The ten-year anniversary of the war in Afghanistan is a somber moment. We must honor the ultimate sacrifice made by nearly 2,000 brave Americans. Congress authorized this war with good intentions -- to respond to the horrific attacks of September 11, 2001. We went after Osama bin Laden -- who orchestrated the attacks -- and a large majority of his al Qaeda followers. Ten years later, things have changed. Bin Laden is dead. al Qaeda has scattered around the world. And Afghanistan is in the midst of an internal struggle to weed out corruption and form a legitimate democracy. With bin Laden dead and al Qaeda largely gone from Afghanistan, I believe it is long past time to bring our troops home. On this 10th anniversary, I offer 10 reasons we should end the war in Afghanistan.
1. Cost: Taxpayers have spent more than $454 billion on the war in Afghanistan. That is enough to pay for the president's jobs plan.
2. Economy: Our economy is still struggling because of high unemployment. The $130 billion a year that has been spent on wars in the last decade could have created 936,000 education jobs, 780,000 health care jobs, and 364,000 construction jobs. The unemployment rate for veterans of the wars in Iraq and Afghanistan is 11.7 percent.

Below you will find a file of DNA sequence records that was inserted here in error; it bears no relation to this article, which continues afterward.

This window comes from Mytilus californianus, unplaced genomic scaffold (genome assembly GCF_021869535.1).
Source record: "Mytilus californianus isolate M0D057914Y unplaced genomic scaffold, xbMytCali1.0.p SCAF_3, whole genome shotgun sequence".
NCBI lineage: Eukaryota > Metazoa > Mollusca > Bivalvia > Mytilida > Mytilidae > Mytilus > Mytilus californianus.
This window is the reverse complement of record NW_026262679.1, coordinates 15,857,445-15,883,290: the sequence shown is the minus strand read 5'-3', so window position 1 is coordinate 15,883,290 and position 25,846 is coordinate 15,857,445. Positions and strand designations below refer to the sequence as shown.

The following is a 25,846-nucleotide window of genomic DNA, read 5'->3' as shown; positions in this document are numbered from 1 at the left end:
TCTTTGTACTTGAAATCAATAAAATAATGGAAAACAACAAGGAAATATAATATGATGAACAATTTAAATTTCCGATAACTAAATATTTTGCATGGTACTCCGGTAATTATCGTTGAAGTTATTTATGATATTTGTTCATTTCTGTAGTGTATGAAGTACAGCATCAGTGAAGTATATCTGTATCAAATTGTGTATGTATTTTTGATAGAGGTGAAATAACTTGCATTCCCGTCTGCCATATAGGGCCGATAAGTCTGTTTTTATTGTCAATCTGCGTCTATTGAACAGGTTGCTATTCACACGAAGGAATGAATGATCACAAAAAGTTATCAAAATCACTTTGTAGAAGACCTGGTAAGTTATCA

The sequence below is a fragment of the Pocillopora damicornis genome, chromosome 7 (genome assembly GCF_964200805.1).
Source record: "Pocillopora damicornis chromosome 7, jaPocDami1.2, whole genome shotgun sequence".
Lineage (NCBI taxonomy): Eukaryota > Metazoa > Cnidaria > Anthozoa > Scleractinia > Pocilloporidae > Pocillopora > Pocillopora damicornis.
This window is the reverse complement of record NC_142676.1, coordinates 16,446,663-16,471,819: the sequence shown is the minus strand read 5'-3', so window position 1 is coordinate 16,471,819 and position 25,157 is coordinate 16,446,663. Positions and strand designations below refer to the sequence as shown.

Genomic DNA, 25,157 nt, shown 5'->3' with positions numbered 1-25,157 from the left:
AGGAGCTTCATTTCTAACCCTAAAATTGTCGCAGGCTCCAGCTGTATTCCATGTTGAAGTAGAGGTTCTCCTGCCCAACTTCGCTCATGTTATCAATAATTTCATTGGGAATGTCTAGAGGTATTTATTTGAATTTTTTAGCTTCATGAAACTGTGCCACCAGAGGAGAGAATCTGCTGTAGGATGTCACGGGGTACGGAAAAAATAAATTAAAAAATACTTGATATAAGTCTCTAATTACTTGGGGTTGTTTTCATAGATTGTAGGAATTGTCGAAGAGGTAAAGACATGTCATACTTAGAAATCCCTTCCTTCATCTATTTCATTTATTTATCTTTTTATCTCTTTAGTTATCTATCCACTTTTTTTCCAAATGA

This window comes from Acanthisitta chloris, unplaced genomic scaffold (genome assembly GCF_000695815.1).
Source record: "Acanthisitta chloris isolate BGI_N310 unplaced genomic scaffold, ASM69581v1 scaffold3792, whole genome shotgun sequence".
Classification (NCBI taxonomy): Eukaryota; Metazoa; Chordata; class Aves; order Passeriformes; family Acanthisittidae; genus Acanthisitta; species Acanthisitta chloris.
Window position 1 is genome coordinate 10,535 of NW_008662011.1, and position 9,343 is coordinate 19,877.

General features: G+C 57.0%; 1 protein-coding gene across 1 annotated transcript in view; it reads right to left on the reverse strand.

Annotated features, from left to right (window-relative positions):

3. Debt: Our national debt is $14 trillion and needs to be reduced. But instead of cutting programs for seniors and the needy, we should stop spending $130 billion a year on a war that isn't making us safer.
4. Lives: More than 1,700 service members have died in the war in Afghanistan, including four from my Congressional District. August 2011 was the deadliest month of the 10-year war. In addition, 18 veterans a day are committing suicide. It is time to stop the bloodshed.
5. Length: Afghanistan is now the longest war in American history, passing the boondoggle in Vietnam. Our country simply cannot afford war without end.
6. The Wounded: Over 3,000 U.S. troops have been seriously wounded in Afghanistan, many with Post Traumatic Stress Disorder and Traumatic Brain Injury.
7. Bin Laden: In 2001, we went to war in Afghanistan in order to capture or kill Bin Laden. Ten years later we finally brought him to justice, but it was 20 Navy Seals not 100,000 troops that carried out the mission. Clearly, smart intelligence and targeted attacks are a more effective way to fight al Qaeda than a large military footprint.
8. National Security: It is estimated that there are fewer than 50 al Qaeda operatives in Afghanistan. So who exactly are we fighting? Furthermore, our continued presence there is serving as a recruiting tool for terrorists around the world.
9. Future: The United States is losing the competitiveness race as countries like India and China invest in education, technology and innovation. With so much money going to war, we are unable to keep up. The $130 billion that will be spent in Afghanistan this year could be used to create 21st century jobs here at home.
10. American People: As is often the case, the American people are way ahead of Congress on this issue. A strong majority believes we should bring our troops home and focus on rebuilding bridges, roads, and schools here in the United States, not Afghanistan. We should take our cue from them.
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